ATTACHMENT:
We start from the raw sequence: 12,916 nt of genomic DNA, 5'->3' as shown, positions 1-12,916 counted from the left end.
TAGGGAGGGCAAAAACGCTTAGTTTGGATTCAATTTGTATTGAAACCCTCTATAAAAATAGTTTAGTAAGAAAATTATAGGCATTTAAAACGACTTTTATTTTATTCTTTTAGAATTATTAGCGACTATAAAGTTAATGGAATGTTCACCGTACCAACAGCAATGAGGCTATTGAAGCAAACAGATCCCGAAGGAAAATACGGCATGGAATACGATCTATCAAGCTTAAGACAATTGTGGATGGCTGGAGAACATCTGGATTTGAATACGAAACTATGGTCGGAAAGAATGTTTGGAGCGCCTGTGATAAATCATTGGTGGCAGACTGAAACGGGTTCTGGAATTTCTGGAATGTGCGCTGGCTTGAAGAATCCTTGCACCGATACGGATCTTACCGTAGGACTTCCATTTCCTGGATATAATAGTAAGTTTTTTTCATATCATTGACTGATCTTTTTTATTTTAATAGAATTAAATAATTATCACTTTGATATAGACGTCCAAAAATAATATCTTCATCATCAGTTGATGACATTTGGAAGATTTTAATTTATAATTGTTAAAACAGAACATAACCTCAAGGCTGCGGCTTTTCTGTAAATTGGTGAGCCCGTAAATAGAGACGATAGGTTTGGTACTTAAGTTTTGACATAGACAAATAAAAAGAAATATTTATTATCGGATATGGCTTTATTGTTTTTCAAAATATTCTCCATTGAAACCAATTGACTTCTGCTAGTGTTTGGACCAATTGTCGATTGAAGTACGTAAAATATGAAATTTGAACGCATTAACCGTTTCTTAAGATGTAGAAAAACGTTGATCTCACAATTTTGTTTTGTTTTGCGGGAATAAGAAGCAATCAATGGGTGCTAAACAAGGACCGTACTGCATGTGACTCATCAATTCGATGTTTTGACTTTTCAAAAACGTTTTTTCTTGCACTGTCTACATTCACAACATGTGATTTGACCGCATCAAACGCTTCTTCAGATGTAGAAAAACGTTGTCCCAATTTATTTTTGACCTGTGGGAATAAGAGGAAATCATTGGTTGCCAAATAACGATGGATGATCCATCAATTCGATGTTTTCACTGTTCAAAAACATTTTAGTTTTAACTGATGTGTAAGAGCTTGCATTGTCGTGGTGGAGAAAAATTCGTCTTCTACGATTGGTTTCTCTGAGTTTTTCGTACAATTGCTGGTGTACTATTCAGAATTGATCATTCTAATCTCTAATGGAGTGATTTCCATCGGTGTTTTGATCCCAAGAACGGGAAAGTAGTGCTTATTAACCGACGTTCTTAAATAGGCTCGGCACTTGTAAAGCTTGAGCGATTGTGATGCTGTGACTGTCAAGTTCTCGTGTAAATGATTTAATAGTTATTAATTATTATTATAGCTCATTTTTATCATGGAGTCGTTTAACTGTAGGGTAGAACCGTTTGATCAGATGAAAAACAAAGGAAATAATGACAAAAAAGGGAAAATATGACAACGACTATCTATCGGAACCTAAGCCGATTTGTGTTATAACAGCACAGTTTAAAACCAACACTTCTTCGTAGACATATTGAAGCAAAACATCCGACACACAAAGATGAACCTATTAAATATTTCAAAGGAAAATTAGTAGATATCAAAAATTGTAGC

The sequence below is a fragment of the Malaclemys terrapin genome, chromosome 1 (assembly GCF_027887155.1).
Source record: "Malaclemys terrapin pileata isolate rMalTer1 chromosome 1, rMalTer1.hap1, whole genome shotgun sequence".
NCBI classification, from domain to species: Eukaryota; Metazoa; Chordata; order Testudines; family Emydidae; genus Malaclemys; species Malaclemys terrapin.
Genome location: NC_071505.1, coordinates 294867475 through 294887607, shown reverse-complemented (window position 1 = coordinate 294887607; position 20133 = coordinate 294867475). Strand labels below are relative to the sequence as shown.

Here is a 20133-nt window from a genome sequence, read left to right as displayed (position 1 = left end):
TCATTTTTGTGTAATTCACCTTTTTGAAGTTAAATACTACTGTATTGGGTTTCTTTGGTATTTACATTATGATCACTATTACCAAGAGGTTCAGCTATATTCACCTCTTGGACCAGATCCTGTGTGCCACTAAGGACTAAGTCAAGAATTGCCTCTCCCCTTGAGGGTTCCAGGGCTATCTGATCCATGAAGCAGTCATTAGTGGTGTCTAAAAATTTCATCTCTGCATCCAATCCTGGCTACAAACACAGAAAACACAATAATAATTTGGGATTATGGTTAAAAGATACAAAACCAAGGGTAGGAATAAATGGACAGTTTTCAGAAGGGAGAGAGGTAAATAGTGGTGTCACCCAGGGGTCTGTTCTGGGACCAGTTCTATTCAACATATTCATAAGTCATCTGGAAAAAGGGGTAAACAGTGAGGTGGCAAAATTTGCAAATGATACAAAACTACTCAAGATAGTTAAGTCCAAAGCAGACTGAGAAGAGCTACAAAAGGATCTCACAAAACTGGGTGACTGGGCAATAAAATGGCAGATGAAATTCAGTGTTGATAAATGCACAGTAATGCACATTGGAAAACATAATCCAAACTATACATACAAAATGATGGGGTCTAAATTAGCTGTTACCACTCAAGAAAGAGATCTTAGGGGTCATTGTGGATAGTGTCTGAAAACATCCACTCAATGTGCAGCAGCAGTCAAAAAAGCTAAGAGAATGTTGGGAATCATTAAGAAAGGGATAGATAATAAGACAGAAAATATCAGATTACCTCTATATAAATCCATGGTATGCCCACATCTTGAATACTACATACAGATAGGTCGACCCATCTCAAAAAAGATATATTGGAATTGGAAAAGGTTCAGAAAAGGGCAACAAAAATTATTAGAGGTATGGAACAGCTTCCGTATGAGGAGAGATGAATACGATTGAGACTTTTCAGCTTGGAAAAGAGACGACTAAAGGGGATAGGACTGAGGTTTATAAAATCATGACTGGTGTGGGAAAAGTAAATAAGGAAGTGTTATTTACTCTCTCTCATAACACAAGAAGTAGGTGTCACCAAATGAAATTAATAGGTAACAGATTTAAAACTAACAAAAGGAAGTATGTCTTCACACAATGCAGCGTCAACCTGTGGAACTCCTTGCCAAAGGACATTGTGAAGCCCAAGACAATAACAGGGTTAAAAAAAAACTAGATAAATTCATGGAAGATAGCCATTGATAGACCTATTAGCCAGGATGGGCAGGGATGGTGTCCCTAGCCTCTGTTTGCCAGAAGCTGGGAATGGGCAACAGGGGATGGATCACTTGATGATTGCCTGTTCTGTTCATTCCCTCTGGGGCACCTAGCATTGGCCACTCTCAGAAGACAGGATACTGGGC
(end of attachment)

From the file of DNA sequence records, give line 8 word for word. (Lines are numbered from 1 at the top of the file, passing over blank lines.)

TCATTTTTGTGTAATTCACCTTTTTGAAGTTAAATACTACTGTATTGGGTTTCTTTGGTATTTACATTATGATCACTATTACCAAGAGGTTCAGCTATATTCACCTCTTGGACCAGATCCTGTGTGCCACTAAGGACTAAGTCAAGAATTGCCTCTCCCCTTGAGGGTTCCAGGGCTATCTGATCCATGAAGCAGTCATTAGTGGTGTCTAAAAATTTCATCTCTGCATCCAATCCTGGCTACAAACACAGAAAACACAATAATAATTTGGGATTATGGTTAAAAGATACAAAACCAAGGGTAGGAATAAATGGACAGTTTTCAGAAGGGAGAGAGGTAAATAGTGGTGTCACCCAGGGGTCTGTTCTGGGACCAGTTCTATTCAACATATTCATAAGTCATCTGGAAAAAGGGGTAAACAGTGAGGTGGCAAAATTTGCAAATGATACAAAACTACTCAAGATAGTTAAGTCCAAAGCAGACTGAGAAGAGCTACAAAAGGATCTCACAAAACTGGGTGACTGGGCAATAAAATGGCAGATGAAATTCAGTGTTGATAAATGCACAGTAATGCACATTGGAAAACATAATCCAAACTATACATACAAAATGATGGGGTCTAAATTAGCTGTTACCACTCAAGAAAGAGATCTTAGGGGTCATTGTGGATAGTGTCTGAAAACATCCACTCAATGTGCAGCAGCAGTCAAAAAAGCTAAGAGAATGTTGGGAATCATTAAGAAAGGGATAGATAATAAGACAGAAAATATCAGATTACCTCTATATAAATCCATGGTATGCCCACATCTTGAATACTACATACAGATAGGTCGACCCATCTCAAAAAAGATATATTGGAATTGGAAAAGGTTCAGAAAAGGGCAACAAAAATTATTAGAGGTATGGAACAGCTTCCGTATGAGGAGAGATGAATACGATTGAGACTTTTCAGCTTGGAAAAGAGACGACTAAAGGGGATAGGACTGAGGTTTATAAAATCATGACTGGTGTGGGAAAAGTAAATAAGGAAGTGTTATTTACTCTCTCTCATAACACAAGAAGTAGGTGTCACCAAATGAAATTAATAGGTAACAGATTTAAAACTAACAAAAGGAAGTATGTCTTCACACAATGCAGCGTCAACCTGTGGAACTCCTTGCCAAAGGACATTGTGAAGCCCAAGACAATAACAGGGTTAAAAAAAAACTAGATAAATTCATGGAAGATAGCCATTGATAGACCTATTAGCCAGGATGGGCAGGGATGGTGTCCCTAGCCTCTGTTTGCCAGAAGCTGGGAATGGGCAACAGGGGATGGATCACTTGATGATTGCCTGTTCTGTTCATTCCCTCTGGGGCACCTAGCATTGGCCACTCTCAGAAGACAGGATACTGGGC